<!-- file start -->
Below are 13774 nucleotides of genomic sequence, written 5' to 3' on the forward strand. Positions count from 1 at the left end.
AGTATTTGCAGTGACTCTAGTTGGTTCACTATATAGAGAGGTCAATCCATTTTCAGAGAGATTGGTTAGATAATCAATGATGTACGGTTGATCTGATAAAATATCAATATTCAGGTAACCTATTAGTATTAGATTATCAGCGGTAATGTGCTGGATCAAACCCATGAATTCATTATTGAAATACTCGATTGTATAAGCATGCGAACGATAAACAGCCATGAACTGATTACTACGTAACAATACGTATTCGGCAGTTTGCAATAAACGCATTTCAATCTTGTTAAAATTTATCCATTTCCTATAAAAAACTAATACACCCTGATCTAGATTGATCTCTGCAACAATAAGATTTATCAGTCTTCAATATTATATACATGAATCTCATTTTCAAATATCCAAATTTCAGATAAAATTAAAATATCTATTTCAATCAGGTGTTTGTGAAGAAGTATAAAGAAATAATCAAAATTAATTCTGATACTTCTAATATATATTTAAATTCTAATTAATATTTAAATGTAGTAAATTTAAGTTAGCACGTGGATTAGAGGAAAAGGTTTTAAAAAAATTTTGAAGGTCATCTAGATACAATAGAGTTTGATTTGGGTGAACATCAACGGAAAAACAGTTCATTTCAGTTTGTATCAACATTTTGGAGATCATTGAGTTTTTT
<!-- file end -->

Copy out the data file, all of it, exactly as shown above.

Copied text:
Below are 13774 nucleotides of genomic sequence, written 5' to 3' on the forward strand. Positions count from 1 at the left end.
AGTATTTGCAGTGACTCTAGTTGGTTCACTATATAGAGAGGTCAATCCATTTTCAGAGAGATTGGTTAGATAATCAATGATGTACGGTTGATCTGATAAAATATCAATATTCAGGTAACCTATTAGTATTAGATTATCAGCGGTAATGTGCTGGATCAAACCCATGAATTCATTATTGAAATACTCGATTGTATAAGCATGCGAACGATAAACAGCCATGAACTGATTACTACGTAACAATACGTATTCGGCAGTTTGCAATAAACGCATTTCAATCTTGTTAAAATTTATCCATTTCCTATAAAAAACTAATACACCCTGATCTAGATTGATCTCTGCAACAATAAGATTTATCAGTCTTCAATATTATATACATGAATCTCATTTTCAAATATCCAAATTTCAGATAAAATTAAAATATCTATTTCAATCAGGTGTTTGTGAAGAAGTATAAAGAAATAATCAAAATTAATTCTGATACTTCTAATATATATTTAAATTCTAATTAATATTTAAATGTAGTAAATTTAAGTTAGCACGTGGATTAGAGGAAAAGGTTTTAAAAAAATTTTGAAGGTCATCTAGATACAATAGAGTTTGATTTGGGTGAACATCAACGGAAAAACAGTTCATTTCAGTTTGTATCAACATTTTGGAGATCATTGAGTTTTTT